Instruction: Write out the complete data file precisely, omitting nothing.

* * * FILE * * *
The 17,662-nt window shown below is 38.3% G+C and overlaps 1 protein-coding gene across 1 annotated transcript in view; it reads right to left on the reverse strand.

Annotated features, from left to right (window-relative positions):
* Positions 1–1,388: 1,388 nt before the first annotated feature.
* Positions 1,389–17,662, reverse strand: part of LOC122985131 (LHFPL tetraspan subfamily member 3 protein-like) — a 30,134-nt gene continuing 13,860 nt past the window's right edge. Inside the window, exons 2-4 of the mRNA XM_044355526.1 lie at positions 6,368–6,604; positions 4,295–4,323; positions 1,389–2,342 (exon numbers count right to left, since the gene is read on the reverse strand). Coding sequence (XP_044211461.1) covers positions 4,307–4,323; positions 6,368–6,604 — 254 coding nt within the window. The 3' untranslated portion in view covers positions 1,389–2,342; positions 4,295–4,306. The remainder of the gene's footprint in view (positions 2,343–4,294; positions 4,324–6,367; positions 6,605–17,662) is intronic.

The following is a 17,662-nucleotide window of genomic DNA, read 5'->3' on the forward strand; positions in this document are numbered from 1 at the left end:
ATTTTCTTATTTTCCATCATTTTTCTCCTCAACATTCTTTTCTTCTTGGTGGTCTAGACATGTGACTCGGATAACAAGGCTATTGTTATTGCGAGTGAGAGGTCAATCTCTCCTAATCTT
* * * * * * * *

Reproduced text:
The 17,662-nt window shown below is 38.3% G+C and overlaps 1 protein-coding gene across 1 annotated transcript in view; it reads right to left on the reverse strand.

Annotated features, from left to right (window-relative positions):
* Positions 1–1,388: 1,388 nt before the first annotated feature.
* Positions 1,389–17,662, reverse strand: part of LOC122985131 (LHFPL tetraspan subfamily member 3 protein-like) — a 30,134-nt gene continuing 13,860 nt past the window's right edge. Inside the window, exons 2-4 of the mRNA XM_044355526.1 lie at positions 6,368–6,604; positions 4,295–4,323; positions 1,389–2,342 (exon numbers count right to left, since the gene is read on the reverse strand). Coding sequence (XP_044211461.1) covers positions 4,307–4,323; positions 6,368–6,604 — 254 coding nt within the window. The 3' untranslated portion in view covers positions 1,389–2,342; positions 4,295–4,306. The remainder of the gene's footprint in view (positions 2,343–4,294; positions 4,324–6,367; positions 6,605–17,662) is intronic.

The following is a 17,662-nucleotide window of genomic DNA, read 5'->3' on the forward strand; positions in this document are numbered from 1 at the left end:
ATTTTCTTATTTTCCATCATTTTTCTCCTCAACATTCTTTTCTTCTTGGTGGTCTAGACATGTGACTCGGATAACAAGGCTATTGTTATTGCGAGTGAGAGGTCAATCTCTCCTAATCTT